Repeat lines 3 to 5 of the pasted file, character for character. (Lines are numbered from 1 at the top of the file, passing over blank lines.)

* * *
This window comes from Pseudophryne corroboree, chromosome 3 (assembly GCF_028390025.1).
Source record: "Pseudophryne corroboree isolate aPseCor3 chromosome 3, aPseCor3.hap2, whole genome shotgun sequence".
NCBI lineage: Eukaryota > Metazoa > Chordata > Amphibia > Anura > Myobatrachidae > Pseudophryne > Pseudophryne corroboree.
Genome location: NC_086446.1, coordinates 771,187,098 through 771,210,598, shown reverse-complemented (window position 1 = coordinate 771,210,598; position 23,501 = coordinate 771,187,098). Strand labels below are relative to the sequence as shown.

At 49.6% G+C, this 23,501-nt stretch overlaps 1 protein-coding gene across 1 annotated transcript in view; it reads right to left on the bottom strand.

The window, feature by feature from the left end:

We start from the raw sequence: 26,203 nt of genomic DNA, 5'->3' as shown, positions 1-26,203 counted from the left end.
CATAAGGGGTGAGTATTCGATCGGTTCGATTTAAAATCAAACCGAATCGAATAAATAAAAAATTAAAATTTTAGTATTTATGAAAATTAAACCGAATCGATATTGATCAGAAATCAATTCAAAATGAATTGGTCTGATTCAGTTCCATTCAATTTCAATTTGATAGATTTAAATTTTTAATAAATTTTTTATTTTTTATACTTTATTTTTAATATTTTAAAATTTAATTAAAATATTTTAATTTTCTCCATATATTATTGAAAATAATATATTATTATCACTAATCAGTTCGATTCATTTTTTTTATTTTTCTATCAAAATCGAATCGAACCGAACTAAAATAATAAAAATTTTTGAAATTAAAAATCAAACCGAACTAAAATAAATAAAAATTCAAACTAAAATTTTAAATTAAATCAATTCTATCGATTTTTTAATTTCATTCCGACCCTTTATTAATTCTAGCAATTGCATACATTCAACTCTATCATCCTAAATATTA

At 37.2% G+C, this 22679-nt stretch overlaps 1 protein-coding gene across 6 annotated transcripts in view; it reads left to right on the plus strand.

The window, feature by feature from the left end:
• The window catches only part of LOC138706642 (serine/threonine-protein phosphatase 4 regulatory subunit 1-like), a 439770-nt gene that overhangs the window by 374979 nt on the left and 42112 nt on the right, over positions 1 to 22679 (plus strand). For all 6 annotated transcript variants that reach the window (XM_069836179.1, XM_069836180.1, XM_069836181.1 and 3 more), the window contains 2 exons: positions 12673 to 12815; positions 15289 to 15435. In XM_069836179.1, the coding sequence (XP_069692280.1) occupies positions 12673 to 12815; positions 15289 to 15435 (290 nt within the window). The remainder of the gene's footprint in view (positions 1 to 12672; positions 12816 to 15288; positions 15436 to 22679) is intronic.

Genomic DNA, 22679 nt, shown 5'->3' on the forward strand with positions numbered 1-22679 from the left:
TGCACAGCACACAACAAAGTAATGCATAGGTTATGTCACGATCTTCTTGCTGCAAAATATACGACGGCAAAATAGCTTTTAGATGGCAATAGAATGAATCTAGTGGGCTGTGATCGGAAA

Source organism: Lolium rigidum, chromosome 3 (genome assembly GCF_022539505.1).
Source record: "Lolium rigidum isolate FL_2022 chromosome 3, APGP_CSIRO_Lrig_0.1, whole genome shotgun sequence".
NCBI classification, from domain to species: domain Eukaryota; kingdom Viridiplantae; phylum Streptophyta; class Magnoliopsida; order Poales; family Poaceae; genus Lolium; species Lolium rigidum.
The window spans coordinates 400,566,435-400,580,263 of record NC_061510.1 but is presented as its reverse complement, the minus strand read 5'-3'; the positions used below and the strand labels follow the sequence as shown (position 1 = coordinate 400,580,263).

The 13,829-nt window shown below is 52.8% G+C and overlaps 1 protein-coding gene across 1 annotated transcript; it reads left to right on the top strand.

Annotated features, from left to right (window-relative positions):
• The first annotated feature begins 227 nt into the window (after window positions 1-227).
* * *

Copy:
NCBI lineage: Eukaryota > Metazoa > Chordata > Amphibia > Anura > Myobatrachidae > Pseudophryne > Pseudophryne corroboree.
Genome location: NC_086446.1, coordinates 771,187,098 through 771,210,598, shown reverse-complemented (window position 1 = coordinate 771,210,598; position 23,501 = coordinate 771,187,098). Strand labels below are relative to the sequence as shown.

At 49.6% G+C, this 23,501-nt stretch overlaps 1 protein-coding gene across 1 annotated transcript in view; it reads right to left on the bottom strand.